Sunday, February 11, 2018

Reading in January 2018


So in February it only took me until the 11th to get a reading summary up for January's reading. In January I stuck with crime fiction, although the first book I read in 2018 was a mix of fantasy and mystery.

I am reading Les Miserables by Victor Hugo throughout the year as a part of a read along, one chapter a day. I really did not know what to expect, If I ever knew anything about the story I forgot it long ago. So far it has been very interesting, especially reading it in small chunks. Some days I get a bit ahead, sometimes I fall a bit behind. Check out the sign-up post at One Catholic Life for more details.


These are the nine crime fiction books I read in January and all of them were very, very good.

The Big Over Easy (2005) by Jasper Fforde
This is the first book in The Nursery Crime series. DCI Jack Spratt and Sergeant Mary Mary investigate crimes within the world of nursery rhymes. Here, they investigate the apparent suicide of Humpty Dumpty. The book is clearly a fantasy / mystery crossover with lots of humor, puns, and satire. My son read this first and recommended the book, and I enjoyed it very much. A review will follow... sometime soon. 
Grey Mask (1928) by Patricia Wentworth
The first book in the Miss Silver series. I was very pleasantly surprised. Book review here.
Hit List (2000) by Lawrence Block
Hit List is the 2nd novel in the Keller series. I read the first book, Hit Man, in December and liked it so well I started this one while reading another book. Keller is a hitman living in New York City; he gets his jobs or assignments from Dot, who works for a man who brokers (arranges) hits for his clients. As I said in my summary of Hit Man, it was a very enjoyable read but it is an adjustment to get used to a killer being the main focus.
Death of a Red Heroine (2000) by Qiu Xiaolong
The story is set in Shanghai in 1990 just after Tiananmen Square, with Chief Inspector Chen Cao as the lead character. The author was born in Shanghai, China, in 1953, but has lived in the US since 1988. I primarily enjoyed this book for the picture of life in Shanghai in the 1990s. I will be returning to the series.  
The Puzzle of the Pepper Tree (1933) by Stuart Palmer
The fourth book in the Miss Hildegarde Withers series. It was a lot of fun because of the setting, on Santa Catalina island off the California coast. Book review here, with  some comments on the film adaptation.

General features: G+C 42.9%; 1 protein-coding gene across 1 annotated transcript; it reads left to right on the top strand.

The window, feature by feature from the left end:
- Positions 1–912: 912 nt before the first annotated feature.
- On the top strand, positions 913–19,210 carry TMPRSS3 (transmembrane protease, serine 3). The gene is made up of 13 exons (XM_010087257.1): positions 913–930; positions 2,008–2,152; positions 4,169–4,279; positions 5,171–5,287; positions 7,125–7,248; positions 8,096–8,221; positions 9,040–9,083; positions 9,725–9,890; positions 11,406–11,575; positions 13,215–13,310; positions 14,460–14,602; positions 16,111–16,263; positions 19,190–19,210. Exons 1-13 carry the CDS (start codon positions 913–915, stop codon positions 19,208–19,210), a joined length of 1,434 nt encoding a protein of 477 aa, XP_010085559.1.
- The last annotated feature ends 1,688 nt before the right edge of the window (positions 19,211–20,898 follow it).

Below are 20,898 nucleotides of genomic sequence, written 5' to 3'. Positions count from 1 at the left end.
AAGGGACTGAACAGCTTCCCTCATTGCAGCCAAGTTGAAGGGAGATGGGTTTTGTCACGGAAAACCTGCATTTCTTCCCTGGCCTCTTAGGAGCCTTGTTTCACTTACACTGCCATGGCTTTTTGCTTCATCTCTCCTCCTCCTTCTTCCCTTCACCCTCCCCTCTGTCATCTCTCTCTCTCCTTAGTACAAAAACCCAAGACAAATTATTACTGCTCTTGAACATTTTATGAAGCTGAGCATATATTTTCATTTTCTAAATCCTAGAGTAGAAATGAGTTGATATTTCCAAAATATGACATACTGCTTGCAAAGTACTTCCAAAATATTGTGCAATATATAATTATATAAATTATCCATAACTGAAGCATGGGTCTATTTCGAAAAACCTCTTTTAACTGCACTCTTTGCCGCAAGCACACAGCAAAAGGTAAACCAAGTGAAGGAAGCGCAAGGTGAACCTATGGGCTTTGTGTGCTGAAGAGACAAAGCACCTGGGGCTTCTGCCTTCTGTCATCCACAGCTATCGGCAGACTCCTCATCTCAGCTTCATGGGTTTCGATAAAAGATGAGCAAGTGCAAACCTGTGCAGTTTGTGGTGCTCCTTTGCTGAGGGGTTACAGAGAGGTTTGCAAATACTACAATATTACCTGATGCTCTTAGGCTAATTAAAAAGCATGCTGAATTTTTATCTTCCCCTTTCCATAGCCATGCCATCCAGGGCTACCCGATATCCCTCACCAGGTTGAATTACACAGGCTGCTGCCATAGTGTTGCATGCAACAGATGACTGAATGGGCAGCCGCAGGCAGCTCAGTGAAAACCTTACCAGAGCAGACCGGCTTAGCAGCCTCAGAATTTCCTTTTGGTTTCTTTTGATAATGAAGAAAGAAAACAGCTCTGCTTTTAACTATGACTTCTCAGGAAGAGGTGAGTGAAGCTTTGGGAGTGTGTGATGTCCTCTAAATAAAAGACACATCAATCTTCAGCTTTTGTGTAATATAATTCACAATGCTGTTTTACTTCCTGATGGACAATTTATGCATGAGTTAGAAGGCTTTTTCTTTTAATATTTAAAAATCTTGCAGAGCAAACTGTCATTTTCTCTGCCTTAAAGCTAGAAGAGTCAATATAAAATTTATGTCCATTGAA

Cold Cold Heart (2017) by Christine Poulsen
A medical thriller with two story lines: one set at an Antarctic research base, and the other set in the UK. I loved the detail of the daily life on the base during the winter months when no one can leave and no one can fly in. Review here.

The Whip Hand (1965) by Victor Canning
Although I have read only three books by Victor Canning, I have become a big fan of his writing. This book is along the lines of a James Bond thriller, although the protagonist, Rex Carver, is a private eye and not a spy. He does do some side jobs for a British secret service department. Carver is hired to track down a missing au pair in Brighton. 
The Necessary Death of Lewis Winter (2013) by Malcom Mackay
This is the second book I read this month about a hitman, a man who kills for a living. Calum Maclean has been an independent agent, taking jobs as he needs the money. Then he is offered a temporary job working for Peter Jamieson, head of a crime organization in Glasgow, while the regular hitman is having a hip replacement. The first in a trilogy and I will be reading the 2nd and 3rd books also.
Metzger's Dog (1983) by Thomas Perry
Chinese Gordon and his friends Immerman and Kepler break into a lab at the University of Los Angeles to steal some pharmaceutical cocaine, worth a lot of money. But Chinese also takes some papers a professor has compiled for the CIA, which include a blueprint for throwing a large city into chaos. The CIA decides that a band of terrorists has stolen the papers... and go overboard in their attempts to rectify the situation. Very funny at times, entertaining, with a wonderful ending.

21 comments:

  1. I have Metzger's Dog and Hit List on my shelf. I am a huge Keller fan (Lawrence Block) but haven't read that one yet. He's such a wordsmith.

    I plan to read Victor Hugo later this year. -- Keishon

    ReplyDelete
    Replies
    1. I look forward to hearing about your Victor Hugo reading, Keishon.

      I like the way both Thomas Perry and Lawrence Block write, they make anything interesting.

      Delete
  2. I don't think I've ever read any Lawrence Block...at least not since I've been keeping records. But not sure I could start with a book where the killer is the focus. I really don't like that notion.

    ReplyDelete
    Replies
    1. No, the Keller novels are not the best place to start, Bernadette, unless you happen to be a big fan of hitman stories already. Maybe the Bernie Rhodenbarr series, which is humorous. I have not read much of the Matt Scudder series, but they are supposed to be very good. But also darker.

      Delete
    2. Bernadette and Tracy, I've only read one Scudder book, When the Sacred Ginmill Closes which is kind of a standalone novel. His hitman series features a hitman who does kill people for a living but the author does try to humanize him in some way and he also has him as an avid stamp collector. Kind of similar to Dexter (written by Jeff Lindsay), another humanized killer who only "goes after the bad guys." This might not be your thing but I don't know. Morally ambiguous characters are a thing for me. --Keishon

      Delete